We had the good fortune of connecting with Ben Paddon and we’ve shared our conversation below.
Hi Ben, why did you pursue a creative career?
I’m at my happiest when I’m entertaining people. Specifically, when I’m making them laugh. I love the sound of laughter, and I love it when I’m the reason someone’s laughing. I will quite happily say something that makes me look foolish or stupid if I know it’ll get a chuckle out of someone. So I make. I podcast, I make videos, I do standup. Creating these things brings me joy, because I know someone out there is going to enjoy listening to that podcast, or watching those videos, or laughing at those jokes. Standup is probably my favorite of the lot because there’s an immediate reaction to what I’m doing. But I also like getting tweets and emails about the podcasts, or the videos. People get something out of my creative work. Blimey, that sounds a lot like I just want validation, and maybe there’s something to that! Who knows? But I do love the act of making things. I love sitting in front of my computer editing, or writing material, or working on a script for something. The making of something, and the completion of something, are like oxygen. Not so much the STARTING, I’m terrible at BEGINNING a project. But once I get over myself and start to do the doing of it… yeah. That’s a feeling worth chasing. That and the validation. Ha.
Can you open up a bit about your work and career? We’re big fans and we’d love for our community to learn more about your work.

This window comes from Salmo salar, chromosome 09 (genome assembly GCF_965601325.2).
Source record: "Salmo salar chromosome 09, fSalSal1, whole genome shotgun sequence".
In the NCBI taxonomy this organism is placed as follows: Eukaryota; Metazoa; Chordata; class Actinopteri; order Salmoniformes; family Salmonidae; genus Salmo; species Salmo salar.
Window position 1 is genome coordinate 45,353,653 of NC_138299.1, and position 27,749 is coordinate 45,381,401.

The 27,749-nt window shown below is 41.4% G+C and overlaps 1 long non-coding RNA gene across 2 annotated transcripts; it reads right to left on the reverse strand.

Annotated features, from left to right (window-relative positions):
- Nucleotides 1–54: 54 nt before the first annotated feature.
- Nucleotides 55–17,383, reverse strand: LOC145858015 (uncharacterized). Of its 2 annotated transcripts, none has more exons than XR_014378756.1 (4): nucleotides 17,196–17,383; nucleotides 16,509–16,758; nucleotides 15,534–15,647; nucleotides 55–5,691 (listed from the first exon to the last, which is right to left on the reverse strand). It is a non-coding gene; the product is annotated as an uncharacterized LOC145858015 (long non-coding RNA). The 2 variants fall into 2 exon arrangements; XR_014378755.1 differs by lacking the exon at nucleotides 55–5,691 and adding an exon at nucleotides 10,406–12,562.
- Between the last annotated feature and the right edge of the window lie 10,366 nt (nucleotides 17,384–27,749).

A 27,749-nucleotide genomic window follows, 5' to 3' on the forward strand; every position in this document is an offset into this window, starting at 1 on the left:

When people ask why I moved to LA, I usually tell them it was because I was 21 and stupid and didn’t know what I was doing. All of those things are true! They’re 100% true. But I also wanted, secretly, to find a place for myself in the entertainment industry. Acting, writing, whatever. The problem was, because I was 21 and stupid, I thought just being here would make those things happen. I’m embarrassed by how long it took me to realize, “Oh, wait, if I want to Make It, I have to… make something.” In fairness, I was kind of already doing that when I got to LA. I was writing a scifi-comedy webcomic called Jump Leads, which found an audience in its short 5-year life. But my thought process at the time was, y’know, I’m making this comic, so that’s enough, right? Someone will see that and snap me up to, I dunno, reboot Sliders or Star Trek or something. Again, 21. Stupid. I’m embarrassed to say how long it took me to actually start taking this all seriously. Years. Too many years. I just hopped from office job to office job, surviving but never content. I was writing Jump Leads but I wasn’t doing the stuff I wanted to do, and it was crushing. I felt crushed. Eventually I started to think about, y’know, the sort of things I wanted to see or watch or read. That led to me creating PortsCenter, which is a YouTube series that focuses on the history of video game ports. That’s an area that almost nobody was talking about at the time. We shot a pilot in 2011, did a Kickstarter in 2012, and launched the series proper in 2013. I made that show because it was the sort of thing I wanted to see, and it didn’t exist. It found an audience, too, which isn’t bad considering it was something I mostly did for me. That was the first big lesson – don’t make things because you’re trying to appeal to this demographic or attract that audience. If you make the sort of thing you’d want to see, or watch, or read or whatever, your audience will find you. That passion will show. people will see it, and they’ll want to see it.